Vitamin B5 in skincare: everything you need to know, from its benefits for dry skin and the best products to use

Posted by for Skincare

If your skin is feeling tight, you may need to up the ante on hydrating skincare ingredients. Introducing vitamin B5 (also known as pantothenic acid).

Between biting cold winds and intense central heating, it’s completely normal if your skin is a little drier than usual over the winter period.

At this time of year, you may find yourself reaching for products that can help to give your skin nourishment and take away that horrible tight, stripped feeling.

To ensure you’re reaching for the right kind of products, it’s helpful to know about ingredients that provide a hit of moisture. You’ll no doubt have heard of hydrating hyaluronic acid and may know about skin-boosting ceramides, but might not have come across vitamin B5 (also known as pantothenic acid) before.

Here, Lenka Anthony, clinical aesthetician at Tempus Belgravia, runs through everything you need to know about the beneficial ingredient.

What is vitamin B5?

“Vitamin B5 is also called pantothenic acid and once consumed, its main function is to convert carbohydrates into glucose for energy. Nevertheless, it is also used in supplements and within skincare (applied topically) to promote healthy-looking skin.”

What are the skin benefits of vitamim B5?

“Vitamin B5 has many beneficial properties from a skincare point of view. Firstly, it stabilises the skin’s barrier which means that your skin retains more water, moisturising it and helping it to maintain its softness and elasticity. As a result, it becomes plumper and may even reduce fine lines as it smoothes the skin’s surface. Vitamin B5 has also been recognised to help with more chronic conditions such as cystic acne, eczema and rosacea as it enhances the healing process of the skin and reduces blemishes.”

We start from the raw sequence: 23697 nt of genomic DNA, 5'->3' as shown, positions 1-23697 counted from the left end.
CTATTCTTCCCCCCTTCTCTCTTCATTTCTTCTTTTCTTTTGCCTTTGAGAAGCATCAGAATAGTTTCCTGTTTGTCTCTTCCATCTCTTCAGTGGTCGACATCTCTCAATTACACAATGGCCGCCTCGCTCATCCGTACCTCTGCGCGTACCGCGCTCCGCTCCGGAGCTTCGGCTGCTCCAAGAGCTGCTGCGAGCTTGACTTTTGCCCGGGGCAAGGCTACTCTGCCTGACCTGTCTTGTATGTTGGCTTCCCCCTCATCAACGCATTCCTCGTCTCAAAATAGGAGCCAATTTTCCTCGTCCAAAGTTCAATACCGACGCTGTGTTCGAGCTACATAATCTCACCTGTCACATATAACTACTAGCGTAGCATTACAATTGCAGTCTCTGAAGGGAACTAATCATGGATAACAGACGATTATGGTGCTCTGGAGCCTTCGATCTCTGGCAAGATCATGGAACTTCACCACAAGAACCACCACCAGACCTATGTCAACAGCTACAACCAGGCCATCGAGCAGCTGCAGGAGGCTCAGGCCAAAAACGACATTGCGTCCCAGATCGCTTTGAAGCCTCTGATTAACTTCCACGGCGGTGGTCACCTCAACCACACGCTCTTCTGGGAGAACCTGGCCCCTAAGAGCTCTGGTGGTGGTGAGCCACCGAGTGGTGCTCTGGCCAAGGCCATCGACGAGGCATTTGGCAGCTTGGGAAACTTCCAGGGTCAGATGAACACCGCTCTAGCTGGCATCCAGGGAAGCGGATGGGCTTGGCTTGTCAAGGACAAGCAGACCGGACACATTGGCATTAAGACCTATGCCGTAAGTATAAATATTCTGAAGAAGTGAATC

Which skin types are best suited to vitamin B5?

Vitamin B5 can be used by people with all skin types although as it’s a humectant (it attracts and binds water) and an emollient (it seals the cracks in the skin) and promotes blemish reduction, I would particularly recommend it for people with dry or flaky skin and for those with more severe conditions such as acne.

Which skin types should avoid vitamin B5?

Vitamin B5 is used in many skincare products because of its excellent moisturising abilities and has generally been recognised as safe and effective for use by people with all skin types.

Where should vitamin B5 sit in your skincare routine, if you use it?

It really does depend on which product you have bought that contains the vitamin. If your moisturiser contains Vitamin B5, the best course of action would be to clean your face thoroughly, tone your skin and then apply it. As it’s fairly innocuous it can be used in conjunction with other products and as it is unlikely to cause irritation, using the product multiple times shouldn’t pose any problems.  

Best products with vitamin B5, picked by the Stylist team

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